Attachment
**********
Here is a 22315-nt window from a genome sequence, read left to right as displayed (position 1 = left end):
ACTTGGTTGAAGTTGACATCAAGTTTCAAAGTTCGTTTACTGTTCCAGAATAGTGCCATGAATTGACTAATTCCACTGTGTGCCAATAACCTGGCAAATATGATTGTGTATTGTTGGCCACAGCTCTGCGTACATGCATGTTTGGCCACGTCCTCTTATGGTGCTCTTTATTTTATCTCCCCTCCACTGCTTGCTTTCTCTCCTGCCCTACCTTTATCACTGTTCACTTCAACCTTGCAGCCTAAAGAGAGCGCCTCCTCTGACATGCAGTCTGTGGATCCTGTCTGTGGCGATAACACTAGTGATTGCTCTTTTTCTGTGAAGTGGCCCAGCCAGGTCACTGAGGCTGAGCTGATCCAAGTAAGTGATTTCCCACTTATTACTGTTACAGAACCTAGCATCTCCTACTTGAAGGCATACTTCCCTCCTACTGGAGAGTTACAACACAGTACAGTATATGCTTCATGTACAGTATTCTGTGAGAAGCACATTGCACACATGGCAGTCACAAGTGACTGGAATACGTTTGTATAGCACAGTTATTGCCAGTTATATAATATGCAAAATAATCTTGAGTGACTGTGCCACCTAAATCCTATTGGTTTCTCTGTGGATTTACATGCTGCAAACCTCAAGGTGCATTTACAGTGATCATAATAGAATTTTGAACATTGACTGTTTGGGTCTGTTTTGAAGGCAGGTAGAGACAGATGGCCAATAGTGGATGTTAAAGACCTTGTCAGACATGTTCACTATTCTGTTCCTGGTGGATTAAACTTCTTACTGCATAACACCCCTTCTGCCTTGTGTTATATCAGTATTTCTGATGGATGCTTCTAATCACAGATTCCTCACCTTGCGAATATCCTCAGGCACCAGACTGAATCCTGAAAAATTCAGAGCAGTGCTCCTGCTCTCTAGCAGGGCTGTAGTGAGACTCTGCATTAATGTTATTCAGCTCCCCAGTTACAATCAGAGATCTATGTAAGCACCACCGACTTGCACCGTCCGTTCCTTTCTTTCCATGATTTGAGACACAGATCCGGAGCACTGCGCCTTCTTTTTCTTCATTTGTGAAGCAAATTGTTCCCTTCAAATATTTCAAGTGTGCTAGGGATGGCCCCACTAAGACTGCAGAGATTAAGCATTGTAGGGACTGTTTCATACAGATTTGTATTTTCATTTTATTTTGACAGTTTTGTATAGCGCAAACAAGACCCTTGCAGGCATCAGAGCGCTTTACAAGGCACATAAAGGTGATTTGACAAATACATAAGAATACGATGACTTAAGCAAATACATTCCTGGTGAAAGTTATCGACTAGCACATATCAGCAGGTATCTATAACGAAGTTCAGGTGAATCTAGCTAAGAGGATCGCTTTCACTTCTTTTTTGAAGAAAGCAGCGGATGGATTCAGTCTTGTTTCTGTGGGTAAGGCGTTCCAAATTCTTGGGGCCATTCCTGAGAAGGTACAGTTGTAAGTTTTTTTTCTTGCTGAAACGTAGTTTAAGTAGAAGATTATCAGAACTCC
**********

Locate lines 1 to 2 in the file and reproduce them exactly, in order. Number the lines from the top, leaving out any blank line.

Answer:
Here is a 22315-nt window from a genome sequence, read left to right as displayed (position 1 = left end):
ACTTGGTTGAAGTTGACATCAAGTTTCAAAGTTCGTTTACTGTTCCAGAATAGTGCCATGAATTGACTAATTCCACTGTGTGCCAATAACCTGGCAAATATGATTGTGTATTGTTGGCCACAGCTCTGCGTACATGCATGTTTGGCCACGTCCTCTTATGGTGCTCTTTATTTTATCTCCCCTCCACTGCTTGCTTTCTCTCCTGCCCTACCTTTATCACTGTTCACTTCAACCTTGCAGCCTAAAGAGAGCGCCTCCTCTGACATGCAGTCTGTGGATCCTGTCTGTGGCGATAACACTAGTGATTGCTCTTTTTCTGTGAAGTGGCCCAGCCAGGTCACTGAGGCTGAGCTGATCCAAGTAAGTGATTTCCCACTTATTACTGTTACAGAACCTAGCATCTCCTACTTGAAGGCATACTTCCCTCCTACTGGAGAGTTACAACACAGTACAGTATATGCTTCATGTACAGTATTCTGTGAGAAGCACATTGCACACATGGCAGTCACAAGTGACTGGAATACGTTTGTATAGCACAGTTATTGCCAGTTATATAATATGCAAAATAATCTTGAGTGACTGTGCCACCTAAATCCTATTGGTTTCTCTGTGGATTTACATGCTGCAAACCTCAAGGTGCATTTACAGTGATCATAATAGAATTTTGAACATTGACTGTTTGGGTCTGTTTTGAAGGCAGGTAGAGACAGATGGCCAATAGTGGATGTTAAAGACCTTGTCAGACATGTTCACTATTCTGTTCCTGGTGGATTAAACTTCTTACTGCATAACACCCCTTCTGCCTTGTGTTATATCAGTATTTCTGATGGATGCTTCTAATCACAGATTCCTCACCTTGCGAATATCCTCAGGCACCAGACTGAATCCTGAAAAATTCAGAGCAGTGCTCCTGCTCTCTAGCAGGGCTGTAGTGAGACTCTGCATTAATGTTATTCAGCTCCCCAGTTACAATCAGAGATCTATGTAAGCACCACCGACTTGCACCGTCCGTTCCTTTCTTTCCATGATTTGAGACACAGATCCGGAGCACTGCGCCTTCTTTTTCTTCATTTGTGAAGCAAATTGTTCCCTTCAAATATTTCAAGTGTGCTAGGGATGGCCCCACTAAGACTGCAGAGATTAAGCATTGTAGGGACTGTTTCATACAGATTTGTATTTTCATTTTATTTTGACAGTTTTGTATAGCGCAAACAAGACCCTTGCAGGCATCAGAGCGCTTTACAAGGCACATAAAGGTGATTTGACAAATACATAAGAATACGATGACTTAAGCAAATACATTCCTGGTGAAAGTTATCGACTAGCACATATCAGCAGGTATCTATAACGAAGTTCAGGTGAATCTAGCTAAGAGGATCGCTTTCACTTCTTTTTTGAAGAAAGCAGCGGATGGATTCAGTCTTGTTTCTGTGGGTAAGGCGTTCCAAATTCTTGGGGCCATTCCTGAGAAGGTACAGTTGTAAGTTTTTTTTCTTGCTGAAACGTAGTTTAAGTAGAAGATTATCAGAACTCC